Tag Archives: Jacques Pepin
One reason to welcome cooler weather is that it’s mustard chicken season! 🙂 This saucy dish is an absolute favorite in our house. I had to try Jacques Pepin’s version, of course. It was quick and elegant.
This recipe was adapted from the New York Times. I used chicken tenders instead of chicken breasts and reduced the cooking time. I will have to admit that next time I would make it with chicken thighs instead- just our personal preference.
We ate it with roasted potatoes and beets as well as Browned Butter Green Beans with Slivered Almonds. It would also be great with rice to soak up the sauce. Healthy and tasty.
Yield: Serves 4 to 6
- 2 pounds of chicken breast tenders or boneless skinless chicken thighs
- ½ tsp coarse salt
- ½ tsp freshly ground black pepper
- 1 T vegetable oil
- 1 cup finely chopped yellow onion
- 2 T all-purpose flour
- 2 cups water
- 1 ½ tsp dry mustard
- 1 T Dijon mustard
- Sprinkle the chicken with the salt and pepper.
- Heat the oil in a large skillet over medium-high heat. When it is hot, brown the chicken for one minute on each side, just to brown.
- Mix in the onion and continue cooking for one minute.
- Sprinkle the flour on the chicken pieces, turning them so that all the pieces are coated. Cook one minute to lightly brown the flour.
- Add the water and stir to dissolve the flour until the mixture comes to a boil. Lower the heat, cover the skillet and boil gently for 2-3 minutes.
- Remove the meat to a serving platter and keep warm.
- Cook the sauce to reduce it to about one-and-a-half cups.
- Mix the dry mustard with the Dijon mustard and stir until smooth. Stir the mustard mixture into the sauce and heat, but do not allow the sauce to boil after the mustard has been added.
- Place the chicken pieces in the sauce and warm over low heat for 10 to 15 minutes to develop the flavor.
- Serve the chicken with the sauce.
Two Years Ago:
Three Years Ago:
Galettes have the most fabulous presentation- and simple preparation. The best combination! 🙂 This buttery and flaky crust can be made in minutes, and this tart can be made with any seasonal fruit. It was amazing with a combination of red and black plums. This recipe was adapted from a staff-favorite Food and Wine recipe, contributed by Jacques Pépin.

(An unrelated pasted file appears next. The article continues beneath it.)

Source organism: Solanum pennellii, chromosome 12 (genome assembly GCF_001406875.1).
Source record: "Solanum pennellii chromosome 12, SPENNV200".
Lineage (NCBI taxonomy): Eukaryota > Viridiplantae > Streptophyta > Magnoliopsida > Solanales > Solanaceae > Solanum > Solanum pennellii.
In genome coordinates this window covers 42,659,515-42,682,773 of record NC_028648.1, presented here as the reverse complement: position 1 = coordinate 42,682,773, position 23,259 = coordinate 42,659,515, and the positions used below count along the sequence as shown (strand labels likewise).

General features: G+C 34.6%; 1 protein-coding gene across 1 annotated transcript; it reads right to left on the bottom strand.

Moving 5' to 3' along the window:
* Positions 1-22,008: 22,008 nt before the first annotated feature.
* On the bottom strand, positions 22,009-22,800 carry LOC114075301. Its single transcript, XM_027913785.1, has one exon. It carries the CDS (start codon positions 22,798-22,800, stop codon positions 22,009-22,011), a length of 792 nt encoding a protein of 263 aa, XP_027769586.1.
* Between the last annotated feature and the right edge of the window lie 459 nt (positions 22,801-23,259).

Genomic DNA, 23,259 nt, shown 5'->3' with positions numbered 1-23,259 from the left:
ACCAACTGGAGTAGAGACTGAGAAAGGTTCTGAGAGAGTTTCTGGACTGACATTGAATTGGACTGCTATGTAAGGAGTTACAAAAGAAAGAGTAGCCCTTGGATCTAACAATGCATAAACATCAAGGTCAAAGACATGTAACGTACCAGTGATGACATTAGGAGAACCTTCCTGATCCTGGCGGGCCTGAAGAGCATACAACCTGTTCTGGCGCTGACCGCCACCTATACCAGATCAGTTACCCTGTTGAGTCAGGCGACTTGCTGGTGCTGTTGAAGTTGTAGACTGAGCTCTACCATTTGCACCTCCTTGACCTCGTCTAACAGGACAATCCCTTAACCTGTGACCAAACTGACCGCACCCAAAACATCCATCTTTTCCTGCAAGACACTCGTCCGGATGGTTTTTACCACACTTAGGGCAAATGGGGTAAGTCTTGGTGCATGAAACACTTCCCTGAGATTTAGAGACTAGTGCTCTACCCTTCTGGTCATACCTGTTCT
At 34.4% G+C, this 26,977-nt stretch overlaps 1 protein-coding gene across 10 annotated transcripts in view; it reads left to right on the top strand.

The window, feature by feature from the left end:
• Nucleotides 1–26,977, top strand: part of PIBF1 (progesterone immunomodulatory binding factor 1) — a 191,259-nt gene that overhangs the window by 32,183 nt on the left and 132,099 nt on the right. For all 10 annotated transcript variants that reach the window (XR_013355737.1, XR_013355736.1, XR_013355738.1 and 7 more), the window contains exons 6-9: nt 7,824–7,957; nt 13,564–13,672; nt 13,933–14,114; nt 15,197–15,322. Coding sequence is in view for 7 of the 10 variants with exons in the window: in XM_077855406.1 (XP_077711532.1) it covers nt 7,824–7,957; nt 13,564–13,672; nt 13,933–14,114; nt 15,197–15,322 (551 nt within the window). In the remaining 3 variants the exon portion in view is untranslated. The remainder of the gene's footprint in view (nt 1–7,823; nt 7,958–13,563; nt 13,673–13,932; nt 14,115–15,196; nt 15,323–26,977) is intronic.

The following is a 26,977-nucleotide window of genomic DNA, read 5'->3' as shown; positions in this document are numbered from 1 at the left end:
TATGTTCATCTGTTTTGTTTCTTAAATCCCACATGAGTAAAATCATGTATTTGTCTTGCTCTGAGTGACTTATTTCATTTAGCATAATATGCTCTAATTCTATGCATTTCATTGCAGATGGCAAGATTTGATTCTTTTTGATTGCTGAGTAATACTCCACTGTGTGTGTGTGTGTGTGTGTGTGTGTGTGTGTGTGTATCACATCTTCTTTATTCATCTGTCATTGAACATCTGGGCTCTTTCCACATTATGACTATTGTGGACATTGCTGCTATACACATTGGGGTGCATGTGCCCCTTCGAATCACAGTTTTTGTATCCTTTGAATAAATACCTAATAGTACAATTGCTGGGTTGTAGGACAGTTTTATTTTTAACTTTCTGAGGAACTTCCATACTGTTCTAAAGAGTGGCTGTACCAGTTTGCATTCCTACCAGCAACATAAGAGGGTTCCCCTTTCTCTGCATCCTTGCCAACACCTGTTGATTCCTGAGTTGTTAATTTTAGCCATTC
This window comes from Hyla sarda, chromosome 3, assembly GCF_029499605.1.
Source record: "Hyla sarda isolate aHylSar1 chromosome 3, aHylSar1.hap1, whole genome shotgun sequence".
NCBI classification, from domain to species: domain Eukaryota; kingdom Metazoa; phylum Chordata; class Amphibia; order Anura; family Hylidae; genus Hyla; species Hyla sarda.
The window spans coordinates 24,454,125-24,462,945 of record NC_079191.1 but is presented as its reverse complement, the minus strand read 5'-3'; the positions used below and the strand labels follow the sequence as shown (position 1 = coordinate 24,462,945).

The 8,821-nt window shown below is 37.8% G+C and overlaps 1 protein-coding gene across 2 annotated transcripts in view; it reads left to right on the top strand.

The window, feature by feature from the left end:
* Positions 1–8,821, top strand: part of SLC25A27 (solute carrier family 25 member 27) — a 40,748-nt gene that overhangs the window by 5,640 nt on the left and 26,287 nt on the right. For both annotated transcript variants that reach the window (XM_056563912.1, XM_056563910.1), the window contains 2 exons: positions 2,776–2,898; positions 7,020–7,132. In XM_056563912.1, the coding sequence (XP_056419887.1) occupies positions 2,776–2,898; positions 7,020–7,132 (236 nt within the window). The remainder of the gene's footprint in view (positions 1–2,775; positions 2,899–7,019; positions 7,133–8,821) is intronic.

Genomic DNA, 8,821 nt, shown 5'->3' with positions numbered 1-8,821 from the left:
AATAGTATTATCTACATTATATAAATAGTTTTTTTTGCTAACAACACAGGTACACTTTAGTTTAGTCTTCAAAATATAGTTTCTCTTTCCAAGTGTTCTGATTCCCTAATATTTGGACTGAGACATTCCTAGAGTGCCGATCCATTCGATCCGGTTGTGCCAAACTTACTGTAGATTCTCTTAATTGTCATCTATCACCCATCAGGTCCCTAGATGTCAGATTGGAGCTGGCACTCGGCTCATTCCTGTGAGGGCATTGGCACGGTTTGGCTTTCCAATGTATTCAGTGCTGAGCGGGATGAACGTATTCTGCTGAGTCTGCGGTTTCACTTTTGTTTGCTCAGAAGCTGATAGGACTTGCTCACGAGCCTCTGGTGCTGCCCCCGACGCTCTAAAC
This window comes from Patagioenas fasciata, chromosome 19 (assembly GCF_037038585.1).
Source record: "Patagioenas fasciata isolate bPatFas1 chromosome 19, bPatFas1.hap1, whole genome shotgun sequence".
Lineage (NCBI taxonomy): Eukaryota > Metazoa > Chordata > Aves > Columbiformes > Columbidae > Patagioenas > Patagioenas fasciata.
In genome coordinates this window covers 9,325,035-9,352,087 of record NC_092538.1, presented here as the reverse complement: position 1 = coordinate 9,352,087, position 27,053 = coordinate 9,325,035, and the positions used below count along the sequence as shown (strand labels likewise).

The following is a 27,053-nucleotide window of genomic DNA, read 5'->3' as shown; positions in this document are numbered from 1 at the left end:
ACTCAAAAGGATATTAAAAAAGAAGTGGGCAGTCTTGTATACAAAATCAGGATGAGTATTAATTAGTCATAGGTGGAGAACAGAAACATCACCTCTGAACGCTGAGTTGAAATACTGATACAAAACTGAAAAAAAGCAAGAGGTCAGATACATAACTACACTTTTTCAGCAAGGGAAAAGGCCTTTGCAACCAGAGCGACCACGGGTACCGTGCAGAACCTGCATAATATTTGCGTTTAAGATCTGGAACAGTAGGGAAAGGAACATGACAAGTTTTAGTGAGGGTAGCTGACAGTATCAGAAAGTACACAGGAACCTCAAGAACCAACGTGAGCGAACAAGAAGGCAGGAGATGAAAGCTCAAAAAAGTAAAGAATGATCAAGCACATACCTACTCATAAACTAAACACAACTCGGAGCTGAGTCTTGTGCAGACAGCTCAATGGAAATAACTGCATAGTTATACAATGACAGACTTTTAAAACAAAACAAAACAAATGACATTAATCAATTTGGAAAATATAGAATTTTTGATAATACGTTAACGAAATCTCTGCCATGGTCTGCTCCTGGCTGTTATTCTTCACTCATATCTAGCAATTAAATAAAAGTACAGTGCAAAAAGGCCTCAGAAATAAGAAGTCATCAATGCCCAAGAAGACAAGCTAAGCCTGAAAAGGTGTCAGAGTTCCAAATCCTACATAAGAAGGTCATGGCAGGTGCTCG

I’m bringing it to my favorite weekly blog party, Fiesta Friday #33, at The Novice Gardener this week. Enjoy!
Yield: Serves 8
For the Pate Brisee:
- 1 1/2 cups all-purpose flour
- 1 1/2 sticks cold unsalted butter, cut into 1/2-inch pieces
- 1/4 teaspoon salt
- 1/3 cup ice water
For the Filling:
- 1/4 cup plus 1/3 cup sugar
- 3 tablespoons ground almonds
- 3 tablespoons all-purpose flour
- 2 1/2 pounds large plums—halved, pitted and cut into 1/2-inch wedges (I used a combination of red & black plums)
- 3 tablespoons unsalted butter, cut into small bits
- 1/2 cup good-quality plum, apricot or raspberry preserves, strained if chunky or seedy
- 1 teaspoon turbinado sugar
- Make the Pate Brisee: Put the flour, butter and salt in a food processor and process for 5 seconds; the butter should still be in pieces. Add the ice water and process for 5 seconds longer, just until the dough comes together; the butter should still be visible.
- Remove the dough from the processor and gather it into a ball. On a lightly floured surface or plastic wrap, roll out the dough into a 16-by-18-inch oval 1/16 to 1/8 inch thick. Drape the dough over the rolling pin and transfer it to a large, heavy baking sheet (I used a very large cutting board.). Chill the dough until firm, about 20 minutes. Preheat the oven to 400°(convection).
- Transfer the chilled dough onto a large piece of parchment paper.
- Make the Filling: In a small bowl, combine 1/4 cup of the sugar with the ground almonds and flour. Spread this mixture evenly over the dough to within 2 inches of the edge. Arrange the plum wedges on top in a circular pattern and dot with the butter. Sprinkle the remaining 1/3 cup sugar over the fruit. Fold the edge of the dough up over the plums to create a 2-inch border. (If the dough feels cold and firm, wait for a few minutes until it softens to prevent it from cracking.) Sprinkle the border with the teaspoon of turbinado sugar.
- Transfer the tart, on the parchment paper, to a large, rimmed baking sheet. (I used a pizza peel for the transfer.)
- Bake the galette in the middle of the oven for about 40 to 45 minutes (on convection) or up to 1 hour in a standard oven, until the fruit is very soft and the crust is richly browned. If any juices have leaked onto the baking sheet, slide a knife under the galette to release it from the sheet. Evenly brush the preserves over the hot fruit; brush some up onto the crust, too, if desired. Let the galette cool to room temperature before serving.